Buckhorn Mineral Springs Resort

By Richard Engeman

Buckhorn Mineral Springs is on Emigrant Creek, about eleven miles southeast of Ashland in the Cascade-Siskiyou National Monument, located in a part of Oregon where the ancient Siskiyou Mountains adjoin the recent volcanism of the Cascade Range. One of a number of mineralized hot and cold springs in the region, Buckhorn Springs is distinguished for its cold soda water, which has a high content of dissolved carbon dioxide.

The unusual springs were not developed until after 1890, when James C. Tolman (1813-1902) acquired the property. Tolman, a prominent political figure who had been Oregon surveyor general, owned a nearby ranch. In the 1890s, probably inspired by the success of Wagner’s Soda Springs—a springs with similar properties located just two miles to the northwest on Emigrant Creek—Tolman built a small hotel near what he named Tolman Springs. 

C.B. Watson, the author of Prehistoric Siskiyou Island and Marble Halls of Oregon (1909), was an early promoter of the assets of the region’s mineral springs. He claimed that Tolman Springs had been used by Native people who had treated rheumatism and “other afflictions” by the careful use of the emanations of carbon dioxide gas. After Tolman’s death, Watson wrote, “the place has gone into decay, not however, until quite a reputation was acquired for the springs.”

M.G. and Lois Lawrence bought the property from the Tolman heirs in 1912, operating it as a seasonal hunting retreat named Buckhorn Lodge. But the Lawrences had larger ambitions, and in the summer of 1912 they announced plans for a 218-room sanitarium. While that development was never realized, the lodge did benefit from tourism to the area. In 1914, for example, the Southern Pacific Company encouraged its customers to visit southern Oregon’s hot springs, including Tolman Springs, where “there are mud baths, vapor baths, hot and cold mineral baths, an excellent hotel, fine fishing, beautiful scenery and mountain air.”

After 1919, the Buckhorn property was owned by Lillian Gearing, who operated it as a low-key place for visitors to picnic and “make soda pop from the mineral water.” In 1936, the Buckhorn Mineral Springs Corporation bought the springs and refurbished the lodge, added cabins, constructed a “vapor bath house,” and added mineral water mud baths to the menu of treatments. Manager Amelia Toft hosted Saturday night dances that attracted a local crowd.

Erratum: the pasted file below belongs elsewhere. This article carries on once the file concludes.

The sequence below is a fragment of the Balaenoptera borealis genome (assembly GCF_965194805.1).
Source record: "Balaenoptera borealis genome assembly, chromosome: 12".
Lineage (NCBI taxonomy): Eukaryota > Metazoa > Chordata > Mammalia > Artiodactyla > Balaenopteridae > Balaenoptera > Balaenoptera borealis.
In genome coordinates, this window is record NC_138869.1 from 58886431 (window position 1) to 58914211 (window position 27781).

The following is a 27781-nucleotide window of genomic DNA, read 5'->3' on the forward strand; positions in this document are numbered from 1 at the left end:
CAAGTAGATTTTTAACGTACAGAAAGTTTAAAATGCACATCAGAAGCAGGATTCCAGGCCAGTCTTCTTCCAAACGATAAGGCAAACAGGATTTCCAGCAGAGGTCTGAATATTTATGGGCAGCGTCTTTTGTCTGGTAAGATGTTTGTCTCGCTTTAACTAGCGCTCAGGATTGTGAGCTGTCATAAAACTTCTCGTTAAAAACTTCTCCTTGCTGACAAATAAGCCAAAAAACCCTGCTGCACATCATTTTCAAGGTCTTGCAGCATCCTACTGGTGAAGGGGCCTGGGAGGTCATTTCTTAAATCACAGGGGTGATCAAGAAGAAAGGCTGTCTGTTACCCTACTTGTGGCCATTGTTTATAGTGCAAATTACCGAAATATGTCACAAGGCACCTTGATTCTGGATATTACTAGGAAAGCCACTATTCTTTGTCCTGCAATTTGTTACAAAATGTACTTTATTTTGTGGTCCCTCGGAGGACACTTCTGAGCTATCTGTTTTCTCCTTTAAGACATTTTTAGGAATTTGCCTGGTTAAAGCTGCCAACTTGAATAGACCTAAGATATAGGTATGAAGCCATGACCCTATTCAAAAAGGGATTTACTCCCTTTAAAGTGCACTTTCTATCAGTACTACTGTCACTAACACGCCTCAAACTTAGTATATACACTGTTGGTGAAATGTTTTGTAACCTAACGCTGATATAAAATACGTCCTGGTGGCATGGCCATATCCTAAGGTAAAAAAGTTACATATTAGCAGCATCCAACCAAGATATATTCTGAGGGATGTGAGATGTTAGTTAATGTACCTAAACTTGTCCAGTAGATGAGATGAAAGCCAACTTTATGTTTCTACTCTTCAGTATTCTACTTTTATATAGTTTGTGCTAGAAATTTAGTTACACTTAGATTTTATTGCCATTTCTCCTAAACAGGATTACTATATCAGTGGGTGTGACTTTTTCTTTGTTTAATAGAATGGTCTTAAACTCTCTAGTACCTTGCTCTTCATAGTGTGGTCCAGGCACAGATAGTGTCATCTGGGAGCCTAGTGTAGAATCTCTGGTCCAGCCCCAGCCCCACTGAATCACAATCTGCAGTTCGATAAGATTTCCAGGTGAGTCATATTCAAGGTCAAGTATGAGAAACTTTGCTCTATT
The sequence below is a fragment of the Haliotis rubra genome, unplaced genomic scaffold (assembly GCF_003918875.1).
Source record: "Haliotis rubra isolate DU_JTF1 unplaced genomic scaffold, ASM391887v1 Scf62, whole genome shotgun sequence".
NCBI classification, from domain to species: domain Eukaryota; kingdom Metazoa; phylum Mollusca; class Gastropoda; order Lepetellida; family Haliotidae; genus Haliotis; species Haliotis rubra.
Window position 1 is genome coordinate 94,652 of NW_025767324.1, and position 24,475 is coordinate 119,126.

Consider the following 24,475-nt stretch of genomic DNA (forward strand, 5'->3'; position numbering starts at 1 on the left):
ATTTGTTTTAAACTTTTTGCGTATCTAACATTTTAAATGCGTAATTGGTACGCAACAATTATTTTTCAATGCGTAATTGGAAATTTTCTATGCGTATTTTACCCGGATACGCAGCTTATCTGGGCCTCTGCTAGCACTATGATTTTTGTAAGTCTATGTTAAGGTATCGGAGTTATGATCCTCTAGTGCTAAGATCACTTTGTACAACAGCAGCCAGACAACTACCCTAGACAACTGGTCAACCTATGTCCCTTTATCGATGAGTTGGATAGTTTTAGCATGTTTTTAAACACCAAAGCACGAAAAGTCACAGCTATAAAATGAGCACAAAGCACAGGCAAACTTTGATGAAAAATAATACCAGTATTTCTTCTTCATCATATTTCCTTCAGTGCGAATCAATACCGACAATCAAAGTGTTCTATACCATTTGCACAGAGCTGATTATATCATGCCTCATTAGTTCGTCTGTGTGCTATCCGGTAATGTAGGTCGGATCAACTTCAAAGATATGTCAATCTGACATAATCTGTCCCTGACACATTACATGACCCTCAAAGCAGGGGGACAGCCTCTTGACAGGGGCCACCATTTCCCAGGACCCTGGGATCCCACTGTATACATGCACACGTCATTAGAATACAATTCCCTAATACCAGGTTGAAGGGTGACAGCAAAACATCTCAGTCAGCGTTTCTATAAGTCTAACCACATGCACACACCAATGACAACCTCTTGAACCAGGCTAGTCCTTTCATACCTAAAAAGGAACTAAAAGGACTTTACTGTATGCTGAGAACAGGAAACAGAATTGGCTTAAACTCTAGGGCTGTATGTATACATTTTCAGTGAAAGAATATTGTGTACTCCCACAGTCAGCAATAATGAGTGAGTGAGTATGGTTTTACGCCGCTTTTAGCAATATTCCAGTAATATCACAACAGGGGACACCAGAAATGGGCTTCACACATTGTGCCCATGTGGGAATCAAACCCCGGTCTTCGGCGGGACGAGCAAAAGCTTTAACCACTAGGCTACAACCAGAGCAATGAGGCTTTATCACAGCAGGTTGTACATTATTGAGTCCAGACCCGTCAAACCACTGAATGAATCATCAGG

The entertainment vanished in 1942 when an unlicensed but "Vienna-trained physician" Herman Wexler took over the management, offering clients a regimen of "vitalization." The business gradually declined, and Buckhorn became a private residence after Wexler’s death in 1962. 

Bruce and Leslie Sargent purchased the property in 1987. They did restoration work on several buildings, including the vapor bathhouse, and operated an inn for ten years. They opened the Buckhorn Springs Retreat Center in 1998. Buckhorn Mineral Springs Resort was listed on the National Register of Historic Places in 1989.

  • Buckhorn Mineral Springs Resort

    Buckhorn Mineral Springs Resort.

    Buckhorn Mineral Springs Resort Courtesy University of Oregon Libraries, photo by Marion Dean Ross, pna_08092

  • Buckhorn Mineral Springs Resort

    Buckhorn Mineral Springs Resort.

    Buckhorn Mineral Springs Resort Courtesy University of Oregon Libraries, pna_00279

  • Buckhorn Mineral Springs Resort, 1988

    Buckhorn Mineral Springs Resort, 1988.

    Buckhorn Mineral Springs Resort, 1988 Courtesy University of Oregon Libraries, photo by Marion Dean Ross, pna_08093

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Further Reading

Watson, Chandler B. Prehistoric Siskiyou Island and Marble Halls of Oregon. Ashland, Ore.: privately printed, 1909.